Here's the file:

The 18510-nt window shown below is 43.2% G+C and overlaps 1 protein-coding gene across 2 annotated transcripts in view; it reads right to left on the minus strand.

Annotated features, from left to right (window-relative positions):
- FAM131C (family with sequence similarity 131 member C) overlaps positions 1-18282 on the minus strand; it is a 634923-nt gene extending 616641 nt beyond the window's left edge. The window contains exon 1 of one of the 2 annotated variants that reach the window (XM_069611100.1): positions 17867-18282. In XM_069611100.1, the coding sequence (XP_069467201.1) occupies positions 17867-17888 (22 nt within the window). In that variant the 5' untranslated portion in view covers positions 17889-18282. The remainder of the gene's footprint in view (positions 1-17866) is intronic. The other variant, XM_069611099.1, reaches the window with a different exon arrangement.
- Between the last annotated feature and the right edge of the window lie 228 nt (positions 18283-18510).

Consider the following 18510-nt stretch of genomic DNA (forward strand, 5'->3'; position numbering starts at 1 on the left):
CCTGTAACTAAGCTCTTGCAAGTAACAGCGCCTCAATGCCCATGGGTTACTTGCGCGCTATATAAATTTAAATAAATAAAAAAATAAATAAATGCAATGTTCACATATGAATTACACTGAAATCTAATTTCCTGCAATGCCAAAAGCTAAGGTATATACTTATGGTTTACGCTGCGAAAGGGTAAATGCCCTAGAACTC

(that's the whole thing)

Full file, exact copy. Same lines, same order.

The 18510-nt window shown below is 43.2% G+C and overlaps 1 protein-coding gene across 2 annotated transcripts in view; it reads right to left on the minus strand.

Annotated features, from left to right (window-relative positions):
- FAM131C (family with sequence similarity 131 member C) overlaps positions 1-18282 on the minus strand; it is a 634923-nt gene extending 616641 nt beyond the window's left edge. The window contains exon 1 of one of the 2 annotated variants that reach the window (XM_069611100.1): positions 17867-18282. In XM_069611100.1, the coding sequence (XP_069467201.1) occupies positions 17867-17888 (22 nt within the window). In that variant the 5' untranslated portion in view covers positions 17889-18282. The remainder of the gene's footprint in view (positions 1-17866) is intronic. The other variant, XM_069611099.1, reaches the window with a different exon arrangement.
- Between the last annotated feature and the right edge of the window lie 228 nt (positions 18283-18510).

Consider the following 18510-nt stretch of genomic DNA (forward strand, 5'->3'; position numbering starts at 1 on the left):
CCTGTAACTAAGCTCTTGCAAGTAACAGCGCCTCAATGCCCATGGGTTACTTGCGCGCTATATAAATTTAAATAAATAAAAAAATAAATAAATGCAATGTTCACATATGAATTACACTGAAATCTAATTTCCTGCAATGCCAAAAGCTAAGGTATATACTTATGGTTTACGCTGCGAAAGGGTAAATGCCCTAGAACTC